27 Works

Data from: A phylum-wide survey reveals multiple independent gains of head regeneration in Nemertea

Eduardo Zattara, Fernando Fernández-Álvarez, Terra Hiebert, Alexa Bely & Jon Norenburg
Animals vary widely in their ability to regenerate, suggesting that regenerative ability has a rich evolutionary history. However, our understanding of this history remains limited because regenerative ability has only been evaluated in a tiny fraction of species. Available comparative regeneration studies have identified losses of regenerative ability, yet clear documentation of gains is lacking. We assessed ability to regenerate heads and tails either through our own experiments or from literature reports for 35 species...

Magnitude and predictability of pH fluctuations shape plastic responses to ocean acidification

Mark Bitter, Lydia Kapsenberg, Katherine Silliman, Jean-Pierre Gattuso & Catherine Pfister
Phenotypic plasticity is expected to facilitate the persistence of natural populations as global change progresses. The attributes of fluctuating environments that favor the evolution of plasticity have received extensive theoretical investigation, yet empirical validation of these findings is still in its infancy. Here, we combine high-resolution environmental data with a laboratory-based experiment to explore the influence of habitat pH fluctuation dynamics on the plasticity of gene expression in two populations of the Mediterranean mussel, Mytilus...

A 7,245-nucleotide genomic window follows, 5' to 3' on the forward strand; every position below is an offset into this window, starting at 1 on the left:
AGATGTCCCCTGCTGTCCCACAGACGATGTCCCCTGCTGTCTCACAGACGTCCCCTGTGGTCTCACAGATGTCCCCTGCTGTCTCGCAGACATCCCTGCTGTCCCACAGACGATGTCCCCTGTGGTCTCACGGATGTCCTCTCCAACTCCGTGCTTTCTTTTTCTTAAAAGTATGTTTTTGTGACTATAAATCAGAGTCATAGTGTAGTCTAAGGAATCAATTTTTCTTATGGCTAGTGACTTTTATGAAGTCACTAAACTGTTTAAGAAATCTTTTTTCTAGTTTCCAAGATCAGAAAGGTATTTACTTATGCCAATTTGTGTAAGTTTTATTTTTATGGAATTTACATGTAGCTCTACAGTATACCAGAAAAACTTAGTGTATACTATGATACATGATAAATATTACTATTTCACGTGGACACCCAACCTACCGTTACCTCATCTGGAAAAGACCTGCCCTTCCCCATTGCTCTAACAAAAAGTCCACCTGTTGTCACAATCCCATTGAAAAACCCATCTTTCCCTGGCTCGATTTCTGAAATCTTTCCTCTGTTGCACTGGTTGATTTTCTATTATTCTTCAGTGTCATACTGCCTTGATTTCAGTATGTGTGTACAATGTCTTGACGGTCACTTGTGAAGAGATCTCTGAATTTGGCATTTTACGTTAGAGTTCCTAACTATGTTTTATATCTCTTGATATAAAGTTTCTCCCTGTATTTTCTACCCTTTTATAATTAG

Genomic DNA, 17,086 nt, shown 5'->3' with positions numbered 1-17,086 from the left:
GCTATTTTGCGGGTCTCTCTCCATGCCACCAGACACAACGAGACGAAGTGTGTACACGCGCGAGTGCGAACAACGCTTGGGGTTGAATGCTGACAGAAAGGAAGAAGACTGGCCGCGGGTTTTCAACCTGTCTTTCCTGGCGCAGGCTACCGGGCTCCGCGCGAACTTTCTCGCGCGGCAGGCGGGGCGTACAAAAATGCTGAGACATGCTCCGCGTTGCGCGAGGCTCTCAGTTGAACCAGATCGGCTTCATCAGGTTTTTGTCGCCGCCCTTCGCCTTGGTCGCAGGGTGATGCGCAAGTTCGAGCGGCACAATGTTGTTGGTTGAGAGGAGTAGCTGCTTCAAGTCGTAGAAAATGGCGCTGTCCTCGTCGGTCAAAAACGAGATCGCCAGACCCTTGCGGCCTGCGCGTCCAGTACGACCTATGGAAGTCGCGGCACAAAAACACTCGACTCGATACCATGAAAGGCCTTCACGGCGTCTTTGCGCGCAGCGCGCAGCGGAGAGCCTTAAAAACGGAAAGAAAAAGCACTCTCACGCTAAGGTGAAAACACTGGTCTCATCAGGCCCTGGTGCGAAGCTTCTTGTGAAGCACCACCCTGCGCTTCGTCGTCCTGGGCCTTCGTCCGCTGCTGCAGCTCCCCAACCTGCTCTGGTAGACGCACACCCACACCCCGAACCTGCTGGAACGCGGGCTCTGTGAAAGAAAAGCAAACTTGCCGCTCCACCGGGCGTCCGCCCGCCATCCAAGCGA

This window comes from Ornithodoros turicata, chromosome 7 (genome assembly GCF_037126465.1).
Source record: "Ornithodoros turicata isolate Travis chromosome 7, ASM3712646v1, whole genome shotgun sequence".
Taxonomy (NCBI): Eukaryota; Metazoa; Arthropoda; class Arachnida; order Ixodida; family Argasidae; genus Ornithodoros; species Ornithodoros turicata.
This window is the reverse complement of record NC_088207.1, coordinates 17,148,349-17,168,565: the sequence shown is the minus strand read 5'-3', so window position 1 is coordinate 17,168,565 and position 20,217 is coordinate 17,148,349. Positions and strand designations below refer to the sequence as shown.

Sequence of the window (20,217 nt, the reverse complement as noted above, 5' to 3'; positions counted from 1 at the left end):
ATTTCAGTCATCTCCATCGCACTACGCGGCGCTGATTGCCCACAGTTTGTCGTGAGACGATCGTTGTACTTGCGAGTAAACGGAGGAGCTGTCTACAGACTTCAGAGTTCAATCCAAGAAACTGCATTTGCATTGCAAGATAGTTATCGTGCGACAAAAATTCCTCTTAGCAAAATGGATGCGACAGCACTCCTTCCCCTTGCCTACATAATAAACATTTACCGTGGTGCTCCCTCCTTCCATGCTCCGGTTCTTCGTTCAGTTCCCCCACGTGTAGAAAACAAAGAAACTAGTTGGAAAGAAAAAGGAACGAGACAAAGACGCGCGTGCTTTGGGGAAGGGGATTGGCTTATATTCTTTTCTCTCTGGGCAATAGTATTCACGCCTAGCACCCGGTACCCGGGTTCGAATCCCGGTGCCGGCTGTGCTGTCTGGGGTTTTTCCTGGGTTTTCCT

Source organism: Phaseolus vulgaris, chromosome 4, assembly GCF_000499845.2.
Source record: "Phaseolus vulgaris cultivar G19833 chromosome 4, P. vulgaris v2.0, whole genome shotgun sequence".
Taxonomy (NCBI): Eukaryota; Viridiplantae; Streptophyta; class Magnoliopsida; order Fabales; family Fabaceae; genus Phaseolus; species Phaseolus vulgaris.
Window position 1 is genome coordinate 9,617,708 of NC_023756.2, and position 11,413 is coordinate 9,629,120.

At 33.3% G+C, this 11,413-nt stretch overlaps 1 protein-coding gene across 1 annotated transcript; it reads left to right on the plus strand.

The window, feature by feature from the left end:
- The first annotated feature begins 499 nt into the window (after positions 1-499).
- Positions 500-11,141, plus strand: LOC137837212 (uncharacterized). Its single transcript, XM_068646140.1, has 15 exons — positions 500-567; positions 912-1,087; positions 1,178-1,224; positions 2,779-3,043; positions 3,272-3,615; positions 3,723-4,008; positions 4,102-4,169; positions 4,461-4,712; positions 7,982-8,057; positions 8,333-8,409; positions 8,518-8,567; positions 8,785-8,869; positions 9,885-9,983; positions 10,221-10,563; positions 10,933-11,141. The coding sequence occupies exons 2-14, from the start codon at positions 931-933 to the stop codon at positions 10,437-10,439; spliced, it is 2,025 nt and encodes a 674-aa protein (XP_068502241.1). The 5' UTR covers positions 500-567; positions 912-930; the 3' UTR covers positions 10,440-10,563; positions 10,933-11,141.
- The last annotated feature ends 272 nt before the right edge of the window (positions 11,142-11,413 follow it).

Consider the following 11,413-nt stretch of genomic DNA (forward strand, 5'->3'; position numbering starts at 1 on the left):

Source data and code for: Climate change transforms the functional identity of Mediterranean coralligenous assemblages

Daniel Gómez-Gras, Cristina Linares, Maria Dornelas, Joshua S. Madin, Viviana Brambilla, Jean-Baptiste Ledoux, Nathaniel Bensoussan, Paula López-Sendino & Joaquim Garrabou
We used five long-term (>10 years) records of Mediterranean coralligenous assemblages in a multi-taxa, trait-based analysis to investigate MHW-driven changes in functional structure. We show that, despite stability in functional richness (i.e., the range of species functional traits), MHW-impacted assemblages experienced long-term directional changes in functional identity (i.e., their dominant trait values). Declining traits included large sizes, long lifespans, arborescent morphologies, filter feeding strategies or calcified skeletons. These traits, which were mostly supported by few...